Tuesday, March 18, 2014

It's All Fun & Games Until An Anchor Slips

Conversions between common units of speed

08:00 17 March 2014 wind 18-20 Nautical Mile Per Hour gusting to 25 NMPH

You know how you say something like, “I haven’t had a cold in forever,” then the next thing you know, you have a full blown, fall down cold. Or “my car never breaks down, it always starts first time I turn the key,” then the next morning you are running late, and the car won’t start. Well, I jinxed myself just that way. I said to Marc, “ The weather has been so good, not sticky and humid like Cuba.” I swear the weather turned sticky humid the minute the words left my mouth. It was so humid the sheets on the bed felt heavy. When will I ever learn to keep my mouth shut. So, consequently, to say that we have been lively the past few days would be an understatement and I have been bored. I am not talking jeez, what should we do today bored, I’m talking full out watching paint dry bored. It’s too muggy to do anything. You don’t sleep well because it’s muggy, because you don’t sleep well accompanied the mugginess, you don’t move too fast, because you're not moving you don’t want to eat, or to Marc’s chagrin I don’t want to cook. I did try drinking, but that was yesterday and two days of lying around drinking, just seems wrong, unless your with your girlfriends, of course 

12:30 17 March 2014 wind 20-25 NMPH gusting upward 

So, today in the face of boredom, we decided to learn how to use the new single sideband receiver (SSB) that we bought, the one that is still sitting in the original packing box. The SSB that we bought ironically to allow us to keep up with Chris Parker, or other cruising nets with up to date accurate weather information. Well,  that was worse than watching paint dry, my stats class at LU or any form of math. I’m sure that the SSB will have its uses when we figure it out, but that is now up to the captain, he can explain it to me when he has it mastered. 

15:30 17 March 2014 wind 25-30 NMPH gusting upward

So, where am I going with this? Well, I was absent-mindedly trying to get internet that won’t work, pestering Marc for attention, anything to occupy my mind. Marc is still trying to learn the SSB, when the sky turns darker, the wind gusts and rain starts.

16:00-17:00 17 March 2014 wind  38-40 NMPH 
We are unsure of the actual highest wind speed because we set the wind indicator 20-30 minutes into the blow. 

It really gets windy. The boat starts to heal. Laughingly, confidently I say, “Lets go up and check it out?” That looking for adventure, lets cool off in the rain kind of question. When the wind turns to a Dorothy from Kansas type of wind. Now my captain is moving and moving fast.  We have been sitting in our anchorage in the same spot on the same hook, anchor for my non sailing friends, for at least the last two weeks and a couple of good 25+ knot blows and have never moved. When we anchored Marc had put out a second anchor that has sat benignly as an indicator of slippage since we claimed this spot.  We even have felt lucky that we have had such a good hold when others have not. See there goes that karma thing again, don’t say it out loud. This is not the case any longer. The first and second anchor is not holding. Number one is slipping number two is as tight as  a witches well you know how tight it is and we are moving.  Marc starts the engine and yelled loudly over the wind that “we are dragging, take the helm.” So, with the engine running, Marc on the bow and constant sheets of rain pushing sideways I can’t see or hear a thing. I only hope that I am helping. I am trying to make sure we haven’t dragged close to any other boats. In what seems like forever Marc raises the anchors and with DevOcean in gear we push against the wind and waves. I see Marc looking, searching to ensure we are in a safe spot to reset the anchor. My clothes are soaked, I am frozen, my adrenaline is pumping. My captain is, as always, at the ready to ensure the anchor is set properly. I retreat to the cabin, but I don’t see his wet face for another 30 minutes. All is good.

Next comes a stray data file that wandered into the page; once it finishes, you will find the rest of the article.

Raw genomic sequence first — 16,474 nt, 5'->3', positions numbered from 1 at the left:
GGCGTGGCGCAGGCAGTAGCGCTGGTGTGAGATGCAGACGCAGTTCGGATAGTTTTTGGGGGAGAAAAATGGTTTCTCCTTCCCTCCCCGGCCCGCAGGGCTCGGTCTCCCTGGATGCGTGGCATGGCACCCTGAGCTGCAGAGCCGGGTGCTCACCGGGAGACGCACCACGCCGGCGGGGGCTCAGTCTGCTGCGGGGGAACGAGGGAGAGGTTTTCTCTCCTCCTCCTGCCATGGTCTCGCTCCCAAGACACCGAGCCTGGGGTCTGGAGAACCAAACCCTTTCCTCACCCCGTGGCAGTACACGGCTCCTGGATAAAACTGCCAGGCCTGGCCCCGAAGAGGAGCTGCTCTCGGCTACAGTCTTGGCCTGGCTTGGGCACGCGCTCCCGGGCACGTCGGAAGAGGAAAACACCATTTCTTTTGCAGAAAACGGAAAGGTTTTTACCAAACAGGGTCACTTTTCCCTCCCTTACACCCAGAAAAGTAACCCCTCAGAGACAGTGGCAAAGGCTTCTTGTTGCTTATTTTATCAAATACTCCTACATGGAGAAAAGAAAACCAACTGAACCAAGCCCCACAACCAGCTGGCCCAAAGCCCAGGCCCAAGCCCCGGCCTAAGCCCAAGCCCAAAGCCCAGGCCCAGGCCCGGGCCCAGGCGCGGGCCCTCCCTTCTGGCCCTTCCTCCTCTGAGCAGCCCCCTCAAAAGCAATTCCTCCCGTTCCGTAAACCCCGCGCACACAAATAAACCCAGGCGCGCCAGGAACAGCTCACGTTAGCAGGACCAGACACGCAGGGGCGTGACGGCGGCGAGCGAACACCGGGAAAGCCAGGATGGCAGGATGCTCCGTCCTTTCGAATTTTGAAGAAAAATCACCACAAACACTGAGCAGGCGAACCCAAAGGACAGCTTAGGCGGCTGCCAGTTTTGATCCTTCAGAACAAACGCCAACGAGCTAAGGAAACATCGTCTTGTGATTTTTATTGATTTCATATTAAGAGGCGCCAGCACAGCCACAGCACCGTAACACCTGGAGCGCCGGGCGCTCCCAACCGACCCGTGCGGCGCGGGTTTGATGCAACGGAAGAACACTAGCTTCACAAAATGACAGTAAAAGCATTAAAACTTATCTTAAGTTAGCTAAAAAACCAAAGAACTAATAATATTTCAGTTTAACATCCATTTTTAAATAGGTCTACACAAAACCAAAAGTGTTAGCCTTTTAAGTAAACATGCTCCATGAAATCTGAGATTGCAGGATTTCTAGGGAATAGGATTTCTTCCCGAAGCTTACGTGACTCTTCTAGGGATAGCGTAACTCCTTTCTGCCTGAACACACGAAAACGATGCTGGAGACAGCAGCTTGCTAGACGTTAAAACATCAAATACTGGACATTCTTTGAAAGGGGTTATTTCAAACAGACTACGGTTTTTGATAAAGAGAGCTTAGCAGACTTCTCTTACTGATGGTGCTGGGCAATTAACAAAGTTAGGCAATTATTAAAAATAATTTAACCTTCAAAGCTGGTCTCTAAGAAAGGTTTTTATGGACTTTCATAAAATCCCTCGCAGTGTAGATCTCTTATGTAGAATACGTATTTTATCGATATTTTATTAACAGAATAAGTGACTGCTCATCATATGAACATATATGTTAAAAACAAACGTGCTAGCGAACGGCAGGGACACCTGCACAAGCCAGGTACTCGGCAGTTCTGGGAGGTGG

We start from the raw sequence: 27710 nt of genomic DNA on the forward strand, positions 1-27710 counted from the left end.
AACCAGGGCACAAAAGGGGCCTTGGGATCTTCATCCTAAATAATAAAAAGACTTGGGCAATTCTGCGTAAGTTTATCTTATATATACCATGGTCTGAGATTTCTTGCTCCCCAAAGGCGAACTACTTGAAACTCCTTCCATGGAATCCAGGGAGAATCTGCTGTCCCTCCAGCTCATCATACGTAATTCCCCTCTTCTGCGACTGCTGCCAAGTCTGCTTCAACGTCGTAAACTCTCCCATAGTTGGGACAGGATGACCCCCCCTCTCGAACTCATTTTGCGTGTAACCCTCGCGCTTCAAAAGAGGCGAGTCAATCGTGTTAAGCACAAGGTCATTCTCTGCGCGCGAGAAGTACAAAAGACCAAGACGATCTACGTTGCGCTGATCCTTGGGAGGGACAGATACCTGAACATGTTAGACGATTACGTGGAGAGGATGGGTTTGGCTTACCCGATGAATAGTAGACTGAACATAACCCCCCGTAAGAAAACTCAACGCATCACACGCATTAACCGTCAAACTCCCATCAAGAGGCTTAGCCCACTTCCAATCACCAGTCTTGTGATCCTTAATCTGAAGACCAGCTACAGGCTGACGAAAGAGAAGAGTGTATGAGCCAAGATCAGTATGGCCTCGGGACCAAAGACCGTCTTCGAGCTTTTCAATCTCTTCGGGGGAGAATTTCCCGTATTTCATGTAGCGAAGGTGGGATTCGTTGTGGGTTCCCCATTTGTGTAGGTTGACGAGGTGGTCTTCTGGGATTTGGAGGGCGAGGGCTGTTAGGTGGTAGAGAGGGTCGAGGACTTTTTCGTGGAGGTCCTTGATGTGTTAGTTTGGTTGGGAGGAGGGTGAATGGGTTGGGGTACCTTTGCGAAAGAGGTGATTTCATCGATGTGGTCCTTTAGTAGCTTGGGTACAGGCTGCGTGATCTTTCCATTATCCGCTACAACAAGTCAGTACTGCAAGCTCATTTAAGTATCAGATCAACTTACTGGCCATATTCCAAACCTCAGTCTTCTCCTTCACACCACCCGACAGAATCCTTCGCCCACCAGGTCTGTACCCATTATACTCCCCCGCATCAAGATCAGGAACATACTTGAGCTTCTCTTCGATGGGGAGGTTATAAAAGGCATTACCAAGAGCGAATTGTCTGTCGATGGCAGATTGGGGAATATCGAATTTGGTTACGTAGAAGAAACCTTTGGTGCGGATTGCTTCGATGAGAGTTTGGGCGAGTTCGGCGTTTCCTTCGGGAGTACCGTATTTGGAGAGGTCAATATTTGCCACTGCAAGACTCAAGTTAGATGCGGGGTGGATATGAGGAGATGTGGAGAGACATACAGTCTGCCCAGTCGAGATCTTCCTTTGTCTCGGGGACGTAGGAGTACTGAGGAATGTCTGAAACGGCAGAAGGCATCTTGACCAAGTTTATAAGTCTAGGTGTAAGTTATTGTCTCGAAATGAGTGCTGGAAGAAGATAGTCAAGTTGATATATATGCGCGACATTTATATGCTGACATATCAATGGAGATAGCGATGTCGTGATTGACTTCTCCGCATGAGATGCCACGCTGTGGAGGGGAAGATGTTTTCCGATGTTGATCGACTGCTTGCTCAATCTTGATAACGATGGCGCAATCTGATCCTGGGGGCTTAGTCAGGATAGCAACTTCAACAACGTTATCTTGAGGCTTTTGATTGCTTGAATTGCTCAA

20:00 17 March 2014 wind 20-28 NMPH

Marc decides to set a second anchor, just in case, you never know if you might need one, for safety’s sake, as a back up. 

22:00 17 March 2014 wind 18-20 NMPH  

All is fine now except for the ever present howl of the wind. The rain has stopped.

06:15 18 March 2014 wind 12-15 NMPH

Marc is listening to Chris Parker on the SSB. I’ve got a full day planned and hey, the weather is good today not so humid and sticky like Cuba

Sunrise at 06:00 18 March 2014 Isla Mujeres

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